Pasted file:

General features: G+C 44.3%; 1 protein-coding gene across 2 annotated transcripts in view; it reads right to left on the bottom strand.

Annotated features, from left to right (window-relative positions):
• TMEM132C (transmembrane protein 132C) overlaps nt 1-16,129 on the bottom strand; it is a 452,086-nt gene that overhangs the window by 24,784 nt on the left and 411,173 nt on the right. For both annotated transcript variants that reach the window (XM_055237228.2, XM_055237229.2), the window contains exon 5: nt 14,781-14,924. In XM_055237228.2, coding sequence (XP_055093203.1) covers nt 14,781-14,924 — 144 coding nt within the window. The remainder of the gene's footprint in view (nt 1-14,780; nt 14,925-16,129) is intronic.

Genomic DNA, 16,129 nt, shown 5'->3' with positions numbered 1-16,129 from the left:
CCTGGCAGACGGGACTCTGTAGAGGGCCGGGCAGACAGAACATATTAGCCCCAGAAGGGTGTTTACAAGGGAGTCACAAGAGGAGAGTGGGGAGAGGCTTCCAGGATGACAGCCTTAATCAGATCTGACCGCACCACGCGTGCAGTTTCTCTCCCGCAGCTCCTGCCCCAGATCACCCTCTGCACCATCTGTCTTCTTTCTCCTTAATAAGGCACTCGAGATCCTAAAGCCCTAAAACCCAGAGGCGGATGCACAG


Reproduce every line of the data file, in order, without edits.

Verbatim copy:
General features: G+C 44.3%; 1 protein-coding gene across 2 annotated transcripts in view; it reads right to left on the bottom strand.

Annotated features, from left to right (window-relative positions):
• TMEM132C (transmembrane protein 132C) overlaps nt 1-16,129 on the bottom strand; it is a 452,086-nt gene that overhangs the window by 24,784 nt on the left and 411,173 nt on the right. For both annotated transcript variants that reach the window (XM_055237228.2, XM_055237229.2), the window contains exon 5: nt 14,781-14,924. In XM_055237228.2, coding sequence (XP_055093203.1) covers nt 14,781-14,924 — 144 coding nt within the window. The remainder of the gene's footprint in view (nt 1-14,780; nt 14,925-16,129) is intronic.

Genomic DNA, 16,129 nt, shown 5'->3' with positions numbered 1-16,129 from the left:
CCTGGCAGACGGGACTCTGTAGAGGGCCGGGCAGACAGAACATATTAGCCCCAGAAGGGTGTTTACAAGGGAGTCACAAGAGGAGAGTGGGGAGAGGCTTCCAGGATGACAGCCTTAATCAGATCTGACCGCACCACGCGTGCAGTTTCTCTCCCGCAGCTCCTGCCCCAGATCACCCTCTGCACCATCTGTCTTCTTTCTCCTTAATAAGGCACTCGAGATCCTAAAGCCCTAAAACCCAGAGGCGGATGCACAG